There was a sea of medical professionals in white coats at the Wisconsin State Capitol June 13 as hundreds rallied to eliminate racism in the practice of medicine and to raise awareness of how bias impacts patient care. The event was hosted by UW-School of Medicine and Public Health (UWSMPH)’s Student National Medical Association.
“There is a social media graphic going around right now and it says, ‘When George Floyd was on the ground in his last moments of life, he cried out for his mom,” Dr. Jasmine Zapata told the crowd as the event opened. “And the social media graphic said, ‘When he cried out for his mom, every mom in the world heard him.’
“Just like every mom in the world heard the cries of George Floyd, in the same way when George Floyd was on the ground begging for his life … no oxygen flowing to his brain, his neck compressed and he cried out ‘I can’t breathe!’ When he did that, every health care professional around the nation heard him and that is why we are here today,” she added.
Dr. Zapata is a Madison-area author, physician, health empowerment educator and entrepreneur who serves as an advisor to the students of the Student National Medical Association. She was one of the many speakers in the line-up for the “White Coats for Black Lives” rally that called to dismantle racism in health care.
“We have the power now to save plenty of Black lives in the future,” Zapata said, “so thank you to everyone who came out here today so that we can dismantle racism within the clinic walls and outside.”
Dr. Patrick Lee, a 3rd-year general surgery resident at UW-Madison, spoke at the event.
“I am the son of a former Chicago police officer and I’m a city in a country I love – a country whose flag is the only flag that I know. A flag that represents hope and freedom,” Dr. Lee told the crowd. “However, today many people are still looking for that hope and yearning for that freedom.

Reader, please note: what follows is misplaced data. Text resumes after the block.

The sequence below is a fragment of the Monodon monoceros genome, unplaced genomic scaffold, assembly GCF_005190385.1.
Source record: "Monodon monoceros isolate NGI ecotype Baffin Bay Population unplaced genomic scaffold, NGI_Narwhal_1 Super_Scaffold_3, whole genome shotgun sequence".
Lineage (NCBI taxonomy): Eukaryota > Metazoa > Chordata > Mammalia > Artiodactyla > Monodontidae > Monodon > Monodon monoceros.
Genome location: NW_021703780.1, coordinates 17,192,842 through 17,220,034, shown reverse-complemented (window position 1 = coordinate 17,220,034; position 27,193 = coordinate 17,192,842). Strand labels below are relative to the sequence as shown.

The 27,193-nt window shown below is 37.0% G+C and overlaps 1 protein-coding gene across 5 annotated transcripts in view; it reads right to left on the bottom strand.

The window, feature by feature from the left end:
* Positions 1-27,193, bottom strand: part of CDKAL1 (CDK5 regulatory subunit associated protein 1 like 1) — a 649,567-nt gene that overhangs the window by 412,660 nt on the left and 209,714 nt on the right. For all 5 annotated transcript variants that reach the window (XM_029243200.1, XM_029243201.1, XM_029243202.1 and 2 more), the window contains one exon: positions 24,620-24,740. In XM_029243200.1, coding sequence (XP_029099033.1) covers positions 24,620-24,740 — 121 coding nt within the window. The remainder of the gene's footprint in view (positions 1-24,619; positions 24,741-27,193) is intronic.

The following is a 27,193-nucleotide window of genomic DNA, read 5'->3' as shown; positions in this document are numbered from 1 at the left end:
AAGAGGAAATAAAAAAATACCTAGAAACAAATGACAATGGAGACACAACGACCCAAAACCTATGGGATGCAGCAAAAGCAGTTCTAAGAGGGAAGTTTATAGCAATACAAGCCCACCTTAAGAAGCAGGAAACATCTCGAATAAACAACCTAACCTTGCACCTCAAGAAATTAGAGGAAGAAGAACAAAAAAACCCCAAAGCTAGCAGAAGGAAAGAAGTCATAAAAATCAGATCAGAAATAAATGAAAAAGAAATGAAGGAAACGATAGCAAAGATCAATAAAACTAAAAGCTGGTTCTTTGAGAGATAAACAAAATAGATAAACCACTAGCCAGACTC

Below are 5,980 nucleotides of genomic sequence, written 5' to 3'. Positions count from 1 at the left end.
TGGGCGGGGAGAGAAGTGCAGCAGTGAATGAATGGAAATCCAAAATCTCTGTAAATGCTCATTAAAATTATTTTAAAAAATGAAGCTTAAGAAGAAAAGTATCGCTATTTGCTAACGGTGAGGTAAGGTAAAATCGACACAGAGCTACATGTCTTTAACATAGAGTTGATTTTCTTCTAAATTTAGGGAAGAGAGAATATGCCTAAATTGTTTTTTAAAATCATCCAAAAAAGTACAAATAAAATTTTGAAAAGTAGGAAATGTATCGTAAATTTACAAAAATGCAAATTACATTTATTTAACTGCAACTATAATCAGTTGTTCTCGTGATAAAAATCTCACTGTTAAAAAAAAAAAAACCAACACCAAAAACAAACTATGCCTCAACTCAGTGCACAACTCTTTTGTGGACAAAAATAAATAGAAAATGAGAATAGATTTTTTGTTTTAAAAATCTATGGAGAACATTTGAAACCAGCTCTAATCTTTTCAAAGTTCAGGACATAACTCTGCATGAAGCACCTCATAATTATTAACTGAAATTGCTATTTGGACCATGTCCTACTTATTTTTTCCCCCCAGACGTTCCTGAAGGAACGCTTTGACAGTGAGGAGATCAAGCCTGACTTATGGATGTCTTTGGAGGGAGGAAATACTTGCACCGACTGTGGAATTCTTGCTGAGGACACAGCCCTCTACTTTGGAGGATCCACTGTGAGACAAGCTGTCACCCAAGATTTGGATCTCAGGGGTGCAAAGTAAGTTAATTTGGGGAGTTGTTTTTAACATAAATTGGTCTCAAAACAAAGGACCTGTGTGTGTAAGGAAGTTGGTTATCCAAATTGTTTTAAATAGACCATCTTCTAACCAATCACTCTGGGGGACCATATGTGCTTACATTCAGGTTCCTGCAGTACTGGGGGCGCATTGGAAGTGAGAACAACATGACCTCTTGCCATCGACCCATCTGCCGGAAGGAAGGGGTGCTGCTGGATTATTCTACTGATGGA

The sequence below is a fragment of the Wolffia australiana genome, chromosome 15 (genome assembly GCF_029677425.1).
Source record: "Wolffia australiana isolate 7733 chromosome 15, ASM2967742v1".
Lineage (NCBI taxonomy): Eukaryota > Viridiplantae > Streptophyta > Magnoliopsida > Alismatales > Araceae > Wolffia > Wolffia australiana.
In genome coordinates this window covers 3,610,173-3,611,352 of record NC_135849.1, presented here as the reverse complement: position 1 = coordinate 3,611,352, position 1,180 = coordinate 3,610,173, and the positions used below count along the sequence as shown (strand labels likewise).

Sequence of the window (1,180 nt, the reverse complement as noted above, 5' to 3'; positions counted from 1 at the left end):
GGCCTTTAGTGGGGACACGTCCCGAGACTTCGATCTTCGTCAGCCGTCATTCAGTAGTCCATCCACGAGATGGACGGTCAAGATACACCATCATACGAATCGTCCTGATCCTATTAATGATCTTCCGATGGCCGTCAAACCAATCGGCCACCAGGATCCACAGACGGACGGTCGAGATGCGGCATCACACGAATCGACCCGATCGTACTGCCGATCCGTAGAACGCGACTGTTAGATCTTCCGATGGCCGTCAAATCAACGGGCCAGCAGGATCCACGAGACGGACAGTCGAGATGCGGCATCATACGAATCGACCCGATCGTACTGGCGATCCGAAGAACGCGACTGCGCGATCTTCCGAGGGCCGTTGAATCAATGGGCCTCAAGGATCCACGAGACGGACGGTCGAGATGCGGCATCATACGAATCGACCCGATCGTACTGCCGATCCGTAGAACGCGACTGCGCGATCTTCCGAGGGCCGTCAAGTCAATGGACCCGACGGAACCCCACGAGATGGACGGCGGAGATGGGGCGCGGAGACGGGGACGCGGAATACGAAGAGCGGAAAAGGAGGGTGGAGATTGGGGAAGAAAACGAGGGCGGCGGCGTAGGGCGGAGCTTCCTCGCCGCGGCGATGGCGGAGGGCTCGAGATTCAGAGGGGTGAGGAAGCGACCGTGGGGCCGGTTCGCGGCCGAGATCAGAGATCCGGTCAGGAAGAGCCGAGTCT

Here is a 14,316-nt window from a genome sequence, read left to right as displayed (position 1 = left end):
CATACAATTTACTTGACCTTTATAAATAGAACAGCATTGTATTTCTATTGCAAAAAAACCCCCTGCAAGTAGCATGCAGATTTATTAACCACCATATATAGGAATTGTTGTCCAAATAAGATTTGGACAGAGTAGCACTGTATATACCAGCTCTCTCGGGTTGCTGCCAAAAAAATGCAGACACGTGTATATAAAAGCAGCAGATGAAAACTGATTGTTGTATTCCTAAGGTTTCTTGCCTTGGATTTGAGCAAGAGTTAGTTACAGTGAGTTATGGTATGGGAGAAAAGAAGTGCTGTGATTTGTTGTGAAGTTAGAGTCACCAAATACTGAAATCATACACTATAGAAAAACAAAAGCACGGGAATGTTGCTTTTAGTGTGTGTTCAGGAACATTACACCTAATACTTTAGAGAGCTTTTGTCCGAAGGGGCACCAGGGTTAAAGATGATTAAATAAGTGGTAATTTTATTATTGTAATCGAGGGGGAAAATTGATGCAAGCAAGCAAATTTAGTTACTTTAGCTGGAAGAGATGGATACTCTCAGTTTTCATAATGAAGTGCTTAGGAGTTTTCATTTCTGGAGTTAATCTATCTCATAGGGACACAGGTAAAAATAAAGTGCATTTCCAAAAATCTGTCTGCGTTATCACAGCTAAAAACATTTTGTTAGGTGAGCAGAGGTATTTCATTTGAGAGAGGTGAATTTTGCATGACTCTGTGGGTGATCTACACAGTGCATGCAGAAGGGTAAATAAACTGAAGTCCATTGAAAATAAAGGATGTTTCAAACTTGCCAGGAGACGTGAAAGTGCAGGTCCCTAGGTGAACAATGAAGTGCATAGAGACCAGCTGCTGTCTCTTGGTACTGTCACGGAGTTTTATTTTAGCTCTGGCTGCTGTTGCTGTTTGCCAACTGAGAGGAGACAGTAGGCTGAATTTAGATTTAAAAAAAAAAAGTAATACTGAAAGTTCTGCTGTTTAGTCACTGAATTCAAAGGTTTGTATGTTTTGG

“When I saw the video of George Floyd it reminded me all too well how close I could have come to being in that situation,” he added.
Diversifying the field of medicine should not be an important thing just for the physicians of color, Lee said, but it should be a goal of all of us to address implicit bias in health disparities.
“As physicians in health care work, there is power in our voice … there is access and the ability to affect change,” Lee said. “According to the AAMC, African-Americans make up about 5 percent of the active physician workforce. You can imagine the population looks pretty thing for a medical student when you’re a minority. It should not be a surprise that we want to be physicians, it should be an expectation.”
WhiteCoats4BlackLives (WC4BL) is a medical student-run organization born out of the National White Coat Die-In demonstrations that took place on December 10, 2014. Their vision is to “safeguard the lives and well-being of our patients through the elimination of racism.”
Baillie Frizell, the event coordinator for SNMA, helped to pull together the event.
“In the past two weeks, Dr. Zapata and SNMA have created a [WhiteCoats4BlackLives] chapter. It’s an organization whose mission is to eliminate racism in the practice of medicine and recognize racism as a threat to the health and well-being of people of color,” Frizell says. “We are so excited that you are all here today to join us at just the beginning of this movement. We have a lot of work to do.”
Dr. Tracy Downs, who is a mentor for the SNMA students, said it was impressive to see how many people were attending the event to “stand up for people who can’t stand up for themselves and have never been stood up for.” He told the crowd how proud he was of the students for organizing the event.
“They have spent countless hours preparing for this day. There is a lot of behind-the-scenes work as well as the speaking that they’ve poured their hearts and souls into,” he said. “When you say that our future looks bright … it does indeed.
“One of the many things that we pride ourselves on here in Wisconsin is that we teach our students how important the social determinants of health are in terms of its impact on quality of life and also in the number of years of life,” he added. “We also know how that impacts an individual, how it impacts communities and how it also impacts populations. Today is the day when we are now the student and our students have become the teachers and I am looking very much forward to what they are going to teach us and how we can combat this ugly thing called racism.”